On the other hand, Laslett (1972) was a historian who conducted a study that showed that industrialisation had no effect on the family and that nuclear families were the norm of pre-industrial Britain, as industrialisation occurred half way through his study (1700) and the results remained the same. He studied the British family household (defined as kin sharing a common residence) between 1564-1821 and found that throughout this period 10% of the households consisted of the extended kin i. e. : kin beyond the nuclear family.

On extending this study to include the wider European data he found that in North-Western Europe nuclear families were the norm before industrialisation had occurred. Anderson (1971), also a historian studied the effects of industrialisation on the family in Preston. He agrees with Lasletts definition of households. But, he disagrees with Lasletts claim of nuclear families being the norm of pre-industrial Britain and says industrialisation led to extended families being formed. He looked at the census of 1851, which showed that 23% of the families were extended families; this is twice as much as Lasletts study.

Anderson studied the family in particular rather than as general. He saw the family as victims of industrialisation as they had to deal with “slump” times via mutual aid, which mainly occurred within women. This caused families to spilt up during the slumps and to form extended kin during the “booms” as no mutual aid was required. Roberts (1984) published a book: A Woman’s Place: An oral history of working class women 1890-1940 in which she used interviewing methods. Like Anderson she also found strong kinship ties among working class families but she argued that as well as kin, close female neighbours and friends also provide support.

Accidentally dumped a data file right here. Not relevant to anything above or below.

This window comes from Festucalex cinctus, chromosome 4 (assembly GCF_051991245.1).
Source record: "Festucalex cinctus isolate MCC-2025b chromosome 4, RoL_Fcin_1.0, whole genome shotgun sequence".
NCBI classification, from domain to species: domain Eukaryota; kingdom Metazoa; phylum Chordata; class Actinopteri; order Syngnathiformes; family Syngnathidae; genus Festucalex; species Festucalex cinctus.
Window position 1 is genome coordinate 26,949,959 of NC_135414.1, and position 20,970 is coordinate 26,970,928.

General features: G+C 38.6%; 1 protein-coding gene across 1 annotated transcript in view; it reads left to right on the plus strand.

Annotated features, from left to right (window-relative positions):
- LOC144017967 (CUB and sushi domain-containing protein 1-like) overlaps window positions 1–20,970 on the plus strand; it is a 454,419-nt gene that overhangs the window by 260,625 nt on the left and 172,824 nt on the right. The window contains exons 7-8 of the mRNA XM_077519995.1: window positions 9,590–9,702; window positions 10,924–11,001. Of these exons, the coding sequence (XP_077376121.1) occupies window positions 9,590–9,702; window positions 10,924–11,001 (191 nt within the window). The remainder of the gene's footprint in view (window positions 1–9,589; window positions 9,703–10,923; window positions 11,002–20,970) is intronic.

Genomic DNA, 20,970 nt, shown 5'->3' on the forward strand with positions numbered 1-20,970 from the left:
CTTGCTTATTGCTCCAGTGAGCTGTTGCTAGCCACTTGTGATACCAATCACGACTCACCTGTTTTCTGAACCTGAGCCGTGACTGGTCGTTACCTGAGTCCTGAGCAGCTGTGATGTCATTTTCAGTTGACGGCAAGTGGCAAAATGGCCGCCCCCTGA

She also debated Anderson’s theory of kin relationships being based on mutual aid i. e. : self-interest. Instead she points out that kin ties tend to be emotional, they were based on love and duty and little was expected in return. Janet Finch (1989) attempted to explain the differentiation between Anderson and Roberts studies in her book Family obligations and Social Change. She says that: they both used different time periods, the later period i. e. : Roberts study was conducted in a less harsh time period therefore there might be more support provided from those others than kin.

Secondly Roberts’s study was only conducted on women who have higher responsibilities and more duty. And that both the historians used different research methods: Anderson used quantitative method whereas Roberts used qualitative methods. On the other hand, historians disagree with the functionalists and claim that industrialisation did not cause nuclear family to emerge from the extended kin. Their data proves that potentially nuclear family caused industrialisation to occur, given that nuclear family existed rather than industrialisation causing nuclear family from extended family.